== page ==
Cayla Marie Peterson
On Thursday, Jan. 25, ten UCSB staff and students sat down in the MultiCultural Center to discuss the effects of the #MeToo Movement in today’s society. The event, held by MCC Program Coordinator Sepideah Mohsenian-Rahman, was the third meeting in a series of discussions entitled Courageous Conversations. The dialogue ranged from defining nonverbal cues to acknowledging accountability by two parties, from Oprah Winfrey’s Golden Globes speech to Emma Watson’s, “white feminism.”
Lauren Clark, a graduate student in UCSB’s Department of Feminist Studies, led the discussion. “There is a continuous problem with the legal definitions of consent,” Clark said. An allegation levelled against Aziz Ansari’s sexual misconduct on a date, as recounted in babe, was a starting point for conversation. Opinions differed on how to approach Aziz Ansari’s inattention to nonverbal cues. While many spoke against the apparent victim blaming towards the ”Grace,” the article’s subject, others felt she should be just as responsible for vocalizing her discomfort as he should be for not noticing her discomfort.
As the conversation continued, participants began to discuss accountability. One attendee felt there has to be more than nonverbal cues to signal sexual consent; however, others felt nonverbal cues are strong enough to give a clear message. In Aziz Ansari’s case, many students and staff remained curious about the nonverbal cues given that night.
Many agreed that because of men’s inattention, inability, or disregard of women’s comfort levels, more thought should be put into what consent entails. In our current culture, the assumption is that consent has to be verbal and that women should be held accountable if they do not speak up.
Although there was general agreement that social media is helping address problems that fall into the vastly growing gray area of sexual assault, some participants expressed their concerns that the social media movement is lacking inclusivity. Participants expressed that the movement has to create a platform where every woman can see herself in the movement and where every victim feels safe to speak out. The table fell silent on how exactly to create a safe place for the young victims who feel as if they have no platform.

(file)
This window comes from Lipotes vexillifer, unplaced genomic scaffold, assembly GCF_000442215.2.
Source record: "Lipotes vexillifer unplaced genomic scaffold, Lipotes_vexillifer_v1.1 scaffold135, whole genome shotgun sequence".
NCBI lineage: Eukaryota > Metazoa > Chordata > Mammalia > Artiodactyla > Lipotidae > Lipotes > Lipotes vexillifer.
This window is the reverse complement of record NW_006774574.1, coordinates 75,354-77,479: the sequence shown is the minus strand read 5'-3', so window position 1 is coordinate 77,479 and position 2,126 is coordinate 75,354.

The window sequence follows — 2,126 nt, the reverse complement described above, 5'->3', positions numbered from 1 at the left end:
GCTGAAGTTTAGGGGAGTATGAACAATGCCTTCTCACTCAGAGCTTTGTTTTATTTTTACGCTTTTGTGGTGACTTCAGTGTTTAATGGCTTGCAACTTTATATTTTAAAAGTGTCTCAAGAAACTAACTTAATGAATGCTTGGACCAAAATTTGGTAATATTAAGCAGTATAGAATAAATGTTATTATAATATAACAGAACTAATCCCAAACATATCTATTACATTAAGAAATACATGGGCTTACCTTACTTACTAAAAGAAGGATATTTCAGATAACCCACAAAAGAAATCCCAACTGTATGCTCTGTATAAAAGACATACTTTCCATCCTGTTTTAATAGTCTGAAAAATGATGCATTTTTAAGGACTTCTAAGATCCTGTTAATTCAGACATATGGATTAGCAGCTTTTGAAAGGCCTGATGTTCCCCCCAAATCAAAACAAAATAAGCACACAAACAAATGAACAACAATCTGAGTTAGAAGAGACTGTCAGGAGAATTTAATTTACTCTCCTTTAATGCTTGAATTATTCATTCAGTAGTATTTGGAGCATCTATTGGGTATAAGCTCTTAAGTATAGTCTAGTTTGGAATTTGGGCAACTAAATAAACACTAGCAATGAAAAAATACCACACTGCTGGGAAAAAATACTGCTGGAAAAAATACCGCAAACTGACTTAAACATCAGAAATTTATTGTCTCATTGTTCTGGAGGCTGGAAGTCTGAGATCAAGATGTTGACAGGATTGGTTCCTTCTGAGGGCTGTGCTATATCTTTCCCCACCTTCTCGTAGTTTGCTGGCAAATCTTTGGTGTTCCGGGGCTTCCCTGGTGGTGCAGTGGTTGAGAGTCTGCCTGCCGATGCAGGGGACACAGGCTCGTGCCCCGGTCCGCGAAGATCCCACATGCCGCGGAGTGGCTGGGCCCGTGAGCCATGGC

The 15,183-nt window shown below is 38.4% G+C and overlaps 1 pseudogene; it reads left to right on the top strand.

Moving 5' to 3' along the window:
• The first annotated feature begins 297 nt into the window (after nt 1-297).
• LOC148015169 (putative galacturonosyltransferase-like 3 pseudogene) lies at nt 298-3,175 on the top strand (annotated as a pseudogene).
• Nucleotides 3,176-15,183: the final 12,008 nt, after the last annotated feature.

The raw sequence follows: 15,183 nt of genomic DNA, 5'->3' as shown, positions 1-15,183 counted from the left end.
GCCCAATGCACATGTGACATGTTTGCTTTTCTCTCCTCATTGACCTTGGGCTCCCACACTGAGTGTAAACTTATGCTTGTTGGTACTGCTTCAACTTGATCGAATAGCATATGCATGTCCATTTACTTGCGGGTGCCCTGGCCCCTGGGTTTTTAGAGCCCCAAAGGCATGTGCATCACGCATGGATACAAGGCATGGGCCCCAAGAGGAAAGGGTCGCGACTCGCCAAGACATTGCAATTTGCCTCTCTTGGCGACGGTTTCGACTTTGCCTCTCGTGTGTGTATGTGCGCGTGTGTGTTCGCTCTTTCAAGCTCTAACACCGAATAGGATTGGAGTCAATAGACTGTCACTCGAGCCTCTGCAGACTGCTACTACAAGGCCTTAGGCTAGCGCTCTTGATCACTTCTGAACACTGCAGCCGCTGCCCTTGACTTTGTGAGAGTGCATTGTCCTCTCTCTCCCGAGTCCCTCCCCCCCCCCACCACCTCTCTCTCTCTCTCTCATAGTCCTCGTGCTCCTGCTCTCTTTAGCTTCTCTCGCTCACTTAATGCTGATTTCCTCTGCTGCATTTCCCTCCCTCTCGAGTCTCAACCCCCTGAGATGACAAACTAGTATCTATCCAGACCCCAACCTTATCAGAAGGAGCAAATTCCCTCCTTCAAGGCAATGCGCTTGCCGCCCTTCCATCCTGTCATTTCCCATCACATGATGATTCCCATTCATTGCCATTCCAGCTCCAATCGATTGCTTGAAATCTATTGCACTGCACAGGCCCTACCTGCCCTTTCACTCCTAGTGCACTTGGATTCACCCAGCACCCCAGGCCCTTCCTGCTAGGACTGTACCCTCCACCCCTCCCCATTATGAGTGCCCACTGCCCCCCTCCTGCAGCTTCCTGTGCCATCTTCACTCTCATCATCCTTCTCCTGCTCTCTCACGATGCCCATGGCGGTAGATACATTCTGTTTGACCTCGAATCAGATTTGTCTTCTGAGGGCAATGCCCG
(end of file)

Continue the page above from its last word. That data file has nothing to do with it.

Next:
British actress Emma Watson addressed that there is a distinction of feminism amongst race, class, and gender after she obtained criticism for unintentionally spotlighting the struggles of only a “White Feminist.” Although Watson spearheaded a strong campaign for feminists, she initially failed to understand that other feminist women who speak against injustices would be treated differently due to their social class or race. The consensus around the table was the movement has struggled to create dialogues between social classes and race within the ideology.
Praise over the movement accompanied the dialogue, as the staff and students verbally applauded the movement’s ability to hold assaulters accountable and give women, men, and children encouragement and support to call out their attackers.
However, as the room continued to acknowledge the positives, one mother of three voiced concern of how to continue the support when the movement falls off the twitter trending section. This only began to spark more questions in the room. How do we help and speak up for women when companies like Facebook block or remove their posts, enabling predators and rendering victims silent? How does the public place men of power like Harvey Weinstein in jail instead of offering him an insufficient bailout price?
“Where do we go from here?” was the biggest question that was left undecided at the table. One graduate student voiced her support for young girls to always be confident and strong. The table seemed to agree that the #MeToo movement can only be the start.
Participants agreed that everyone needs to be held accountable for persecuting predators, uplift people who speak out, and increase the initiation of conversations among all races, genders, and classes. As the meeting concluded, the staff and students around the table all seemed to agree: as #MeToo grows more prominent, people who identify with it need to make sure they create a movement in which everyone feels empowered to say “me, too.”